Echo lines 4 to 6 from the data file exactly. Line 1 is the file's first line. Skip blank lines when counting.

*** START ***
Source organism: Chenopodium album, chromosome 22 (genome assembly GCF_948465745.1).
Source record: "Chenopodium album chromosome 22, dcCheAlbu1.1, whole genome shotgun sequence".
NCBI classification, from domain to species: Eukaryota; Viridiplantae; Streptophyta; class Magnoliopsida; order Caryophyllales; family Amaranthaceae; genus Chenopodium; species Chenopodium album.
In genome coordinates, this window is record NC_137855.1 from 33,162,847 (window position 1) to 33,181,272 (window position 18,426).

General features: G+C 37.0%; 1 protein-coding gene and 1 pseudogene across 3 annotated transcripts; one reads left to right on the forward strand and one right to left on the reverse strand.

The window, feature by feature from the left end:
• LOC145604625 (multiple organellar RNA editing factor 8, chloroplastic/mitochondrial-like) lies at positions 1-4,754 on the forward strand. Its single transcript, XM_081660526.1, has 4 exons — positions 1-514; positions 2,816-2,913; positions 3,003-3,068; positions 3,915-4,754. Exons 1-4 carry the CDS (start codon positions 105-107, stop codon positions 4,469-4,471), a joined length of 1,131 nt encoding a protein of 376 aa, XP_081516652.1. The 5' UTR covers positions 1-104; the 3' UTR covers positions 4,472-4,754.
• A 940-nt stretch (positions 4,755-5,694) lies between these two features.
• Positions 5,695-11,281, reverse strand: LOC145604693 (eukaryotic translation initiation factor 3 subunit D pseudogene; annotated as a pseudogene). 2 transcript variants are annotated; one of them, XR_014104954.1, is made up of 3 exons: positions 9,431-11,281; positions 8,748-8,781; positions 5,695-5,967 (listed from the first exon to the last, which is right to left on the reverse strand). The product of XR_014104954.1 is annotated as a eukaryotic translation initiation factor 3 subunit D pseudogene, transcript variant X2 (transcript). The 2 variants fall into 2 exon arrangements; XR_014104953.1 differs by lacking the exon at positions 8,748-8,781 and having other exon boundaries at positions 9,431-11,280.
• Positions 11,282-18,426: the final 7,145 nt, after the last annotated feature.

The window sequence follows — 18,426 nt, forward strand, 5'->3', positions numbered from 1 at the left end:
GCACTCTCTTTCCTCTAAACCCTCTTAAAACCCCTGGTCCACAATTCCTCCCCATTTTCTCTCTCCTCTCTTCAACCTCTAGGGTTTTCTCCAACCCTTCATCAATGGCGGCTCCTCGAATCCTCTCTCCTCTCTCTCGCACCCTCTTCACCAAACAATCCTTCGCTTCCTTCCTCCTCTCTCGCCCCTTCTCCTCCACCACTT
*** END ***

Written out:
In genome coordinates, this window is record NC_137855.1 from 33,162,847 (window position 1) to 33,181,272 (window position 18,426).

General features: G+C 37.0%; 1 protein-coding gene and 1 pseudogene across 3 annotated transcripts; one reads left to right on the forward strand and one right to left on the reverse strand.

The window, feature by feature from the left end: